British MP Stella Creasy said she would stop bringing her baby to Parliament

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LONDON – A British lawmaker is urged to stop bringing his baby to Parliament launching a debate on how accessible a career in politics really is for working mothers.

“Mothers throughout Parliament’s mother are not allowed to be seen or heard,” Stella Creasy, a member of the opposition Labor Party, wrote on Tuesday after taking her son to Westminster Hall, a grand building on Parliament’s estate in London. legislators discuss today’s issues.

Creasy posted on Twitter an e-mail she received from the lower house authorities and told her that it was not in line with the current rules to bring her son to the debate.

“We have become aware that you were accompanied by your child to Westminster Hall earlier today,” the letter said. “The recently published rules of conduct and courtesy in the House of Commons state that ‘you should not take a seat in the House when accompanied by a child (paragraph 42).'”

The incident has reopened the conversation about mothers with young children in British politics – which resulted in the announcement of the review of the rules on Wednesday.

It was unclear what prompted Tuesday’s letter.

“It’s a bit of a mystery to me because I have two children and I’ve taken them both earlier in the House because the needs are there to make sure my constituents are represented,” Creasy told Sky News.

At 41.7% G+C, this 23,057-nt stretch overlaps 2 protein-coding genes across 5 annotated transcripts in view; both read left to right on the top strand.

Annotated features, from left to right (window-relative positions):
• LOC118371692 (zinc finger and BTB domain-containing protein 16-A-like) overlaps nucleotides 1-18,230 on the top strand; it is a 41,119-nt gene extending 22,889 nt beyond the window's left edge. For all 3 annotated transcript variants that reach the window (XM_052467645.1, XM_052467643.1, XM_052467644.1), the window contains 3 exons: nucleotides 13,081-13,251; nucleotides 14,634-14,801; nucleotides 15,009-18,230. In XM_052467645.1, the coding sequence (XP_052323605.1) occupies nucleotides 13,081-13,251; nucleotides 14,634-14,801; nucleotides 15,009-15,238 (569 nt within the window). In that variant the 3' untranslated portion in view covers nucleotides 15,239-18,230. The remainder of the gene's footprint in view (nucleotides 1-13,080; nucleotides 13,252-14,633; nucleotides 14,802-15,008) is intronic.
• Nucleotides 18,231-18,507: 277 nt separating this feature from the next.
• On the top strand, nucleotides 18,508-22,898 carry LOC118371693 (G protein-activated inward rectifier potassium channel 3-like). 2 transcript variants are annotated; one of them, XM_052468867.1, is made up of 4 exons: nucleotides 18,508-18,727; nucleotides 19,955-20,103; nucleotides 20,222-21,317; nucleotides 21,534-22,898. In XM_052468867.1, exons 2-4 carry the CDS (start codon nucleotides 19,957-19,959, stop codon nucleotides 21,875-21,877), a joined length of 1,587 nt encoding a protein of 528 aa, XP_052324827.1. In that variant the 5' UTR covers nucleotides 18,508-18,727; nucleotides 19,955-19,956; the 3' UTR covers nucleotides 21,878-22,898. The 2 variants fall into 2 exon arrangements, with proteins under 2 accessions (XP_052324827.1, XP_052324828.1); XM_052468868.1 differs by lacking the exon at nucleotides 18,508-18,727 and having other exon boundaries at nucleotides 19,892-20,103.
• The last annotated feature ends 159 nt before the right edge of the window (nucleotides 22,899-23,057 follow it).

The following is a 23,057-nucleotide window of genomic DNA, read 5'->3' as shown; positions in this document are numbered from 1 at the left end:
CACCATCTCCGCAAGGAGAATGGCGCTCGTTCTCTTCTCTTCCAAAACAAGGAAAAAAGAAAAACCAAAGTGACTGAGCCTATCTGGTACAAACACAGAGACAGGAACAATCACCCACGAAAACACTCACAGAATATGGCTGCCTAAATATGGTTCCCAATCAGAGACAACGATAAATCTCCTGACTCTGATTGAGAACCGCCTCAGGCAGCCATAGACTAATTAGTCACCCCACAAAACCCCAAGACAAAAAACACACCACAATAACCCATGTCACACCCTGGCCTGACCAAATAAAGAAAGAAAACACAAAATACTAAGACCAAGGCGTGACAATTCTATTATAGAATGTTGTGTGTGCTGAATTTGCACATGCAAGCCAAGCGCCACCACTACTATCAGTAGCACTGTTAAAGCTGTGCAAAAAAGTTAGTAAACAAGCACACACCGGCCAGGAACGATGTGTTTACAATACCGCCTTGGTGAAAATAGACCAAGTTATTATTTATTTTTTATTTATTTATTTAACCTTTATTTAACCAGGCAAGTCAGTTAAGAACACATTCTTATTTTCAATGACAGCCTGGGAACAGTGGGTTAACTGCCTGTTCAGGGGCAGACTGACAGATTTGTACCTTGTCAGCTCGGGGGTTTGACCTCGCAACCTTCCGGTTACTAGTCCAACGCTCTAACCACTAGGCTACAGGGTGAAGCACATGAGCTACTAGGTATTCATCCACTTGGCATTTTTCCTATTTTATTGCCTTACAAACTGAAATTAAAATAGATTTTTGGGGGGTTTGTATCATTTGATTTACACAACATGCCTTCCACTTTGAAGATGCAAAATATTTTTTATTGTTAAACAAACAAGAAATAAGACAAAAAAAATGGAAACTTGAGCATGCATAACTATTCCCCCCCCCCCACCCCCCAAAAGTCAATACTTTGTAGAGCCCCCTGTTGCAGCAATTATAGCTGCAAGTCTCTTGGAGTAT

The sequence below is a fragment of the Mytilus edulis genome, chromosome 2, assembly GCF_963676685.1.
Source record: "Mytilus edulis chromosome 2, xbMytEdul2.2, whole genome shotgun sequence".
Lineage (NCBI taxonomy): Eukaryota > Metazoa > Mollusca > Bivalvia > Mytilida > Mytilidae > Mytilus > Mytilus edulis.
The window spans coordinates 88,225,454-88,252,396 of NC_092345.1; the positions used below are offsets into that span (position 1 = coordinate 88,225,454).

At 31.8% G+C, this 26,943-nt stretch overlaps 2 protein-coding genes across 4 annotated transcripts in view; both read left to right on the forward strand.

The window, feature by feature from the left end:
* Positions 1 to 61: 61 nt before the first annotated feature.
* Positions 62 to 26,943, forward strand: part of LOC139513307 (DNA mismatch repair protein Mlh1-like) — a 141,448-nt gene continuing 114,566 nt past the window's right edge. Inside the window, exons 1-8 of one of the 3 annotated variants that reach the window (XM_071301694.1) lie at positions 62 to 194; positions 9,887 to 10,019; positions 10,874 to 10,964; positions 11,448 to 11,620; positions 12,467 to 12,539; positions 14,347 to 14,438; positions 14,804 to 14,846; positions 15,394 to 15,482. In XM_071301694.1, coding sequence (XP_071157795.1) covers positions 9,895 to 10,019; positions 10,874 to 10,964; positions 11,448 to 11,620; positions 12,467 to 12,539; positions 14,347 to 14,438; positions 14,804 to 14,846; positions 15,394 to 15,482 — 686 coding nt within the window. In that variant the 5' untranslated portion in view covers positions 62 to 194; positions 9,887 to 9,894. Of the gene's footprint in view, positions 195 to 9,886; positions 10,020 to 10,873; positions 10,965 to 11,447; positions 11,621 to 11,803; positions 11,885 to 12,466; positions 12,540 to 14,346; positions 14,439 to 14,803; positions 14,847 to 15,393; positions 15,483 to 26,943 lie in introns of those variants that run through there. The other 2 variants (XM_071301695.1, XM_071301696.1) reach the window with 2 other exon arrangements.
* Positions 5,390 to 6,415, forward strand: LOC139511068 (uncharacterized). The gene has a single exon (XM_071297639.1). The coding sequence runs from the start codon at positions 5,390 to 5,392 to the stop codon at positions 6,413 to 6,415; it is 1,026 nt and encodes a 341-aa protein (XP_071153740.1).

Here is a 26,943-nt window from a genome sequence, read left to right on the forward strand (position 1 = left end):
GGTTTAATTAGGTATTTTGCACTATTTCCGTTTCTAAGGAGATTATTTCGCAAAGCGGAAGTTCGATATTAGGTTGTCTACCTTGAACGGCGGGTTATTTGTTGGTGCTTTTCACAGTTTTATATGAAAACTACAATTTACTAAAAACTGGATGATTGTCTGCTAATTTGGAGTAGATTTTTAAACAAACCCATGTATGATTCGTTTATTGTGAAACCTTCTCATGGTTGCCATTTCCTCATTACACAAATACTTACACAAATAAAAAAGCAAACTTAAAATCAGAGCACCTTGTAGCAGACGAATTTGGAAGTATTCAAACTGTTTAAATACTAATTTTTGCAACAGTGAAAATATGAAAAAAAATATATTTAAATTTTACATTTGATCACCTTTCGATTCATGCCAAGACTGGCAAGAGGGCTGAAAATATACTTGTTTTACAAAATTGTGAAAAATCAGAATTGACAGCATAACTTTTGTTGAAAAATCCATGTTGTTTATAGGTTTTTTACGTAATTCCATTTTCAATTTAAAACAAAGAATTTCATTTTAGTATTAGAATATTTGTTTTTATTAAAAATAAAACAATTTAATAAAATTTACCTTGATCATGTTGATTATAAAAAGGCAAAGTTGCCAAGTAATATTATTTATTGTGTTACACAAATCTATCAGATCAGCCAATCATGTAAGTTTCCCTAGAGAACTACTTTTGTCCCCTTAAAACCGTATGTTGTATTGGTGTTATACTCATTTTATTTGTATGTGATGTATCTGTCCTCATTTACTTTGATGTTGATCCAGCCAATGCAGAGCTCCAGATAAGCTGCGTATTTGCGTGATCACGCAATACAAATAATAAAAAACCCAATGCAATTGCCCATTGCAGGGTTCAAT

A spokesman for the lower house had no comments on Tuesday when he was asked what prompted the email to Creasy. The spokesman added that communication had been made with Creasy on the matter.

Creasy has been demanding changes to parliamentary rules on maternity leave for MEPs for several years in the midst of a general push to make Parliament more family-friendly.

In February, Britain introduced its first formal maternity leave for government ministers, but activists said the government should extend similar leave to all legislators with newborns.

Stella Creasy, who was seen here with her first child in 2019, was not met by universal support on social media, where some users said that Parliament was not a suitable place for a baby. John Sibley / Reuters fil

On Wednesday, President Sir Lindsay Hoyle told the Commons that he had asked for a review of the current rules for bringing children into Parliament, saying that “the rules must be seen in context and they change over time.”

Another female Member of Parliament, Alex Davies-Jones, twittrade that she had previously been assured by Hoyle that she could breastfeed her baby in the house if she needed to, and was “very worried” about what would happen to Creasy.

Caroline Lucas, a Green MP, too said on Twitter that the rules on children in Parliament were “absurd” and must be questioned.

Creasy was not met with universal support on social media, where some users told her to get a nanny and that Parliament was not a suitable environment for a baby.

In countries where it is allowed, a number of women politicians have made a point of taking their children to work.

In 2017, Australian Senator Larissa Waters became the first politician to breastfeed in the country’s parliament. One year later, New Zealand’s Prime Minister Jacinda Arden became the first female world leader to take her infant to the UN General Assembly.

That same year, Senator Tammy Duckworth, D-Ill., made history in the United States by bringing his 10-day-old newborn to vote one day after the Senate voted to allow babies on the floor of the House.

Reuters contributed.

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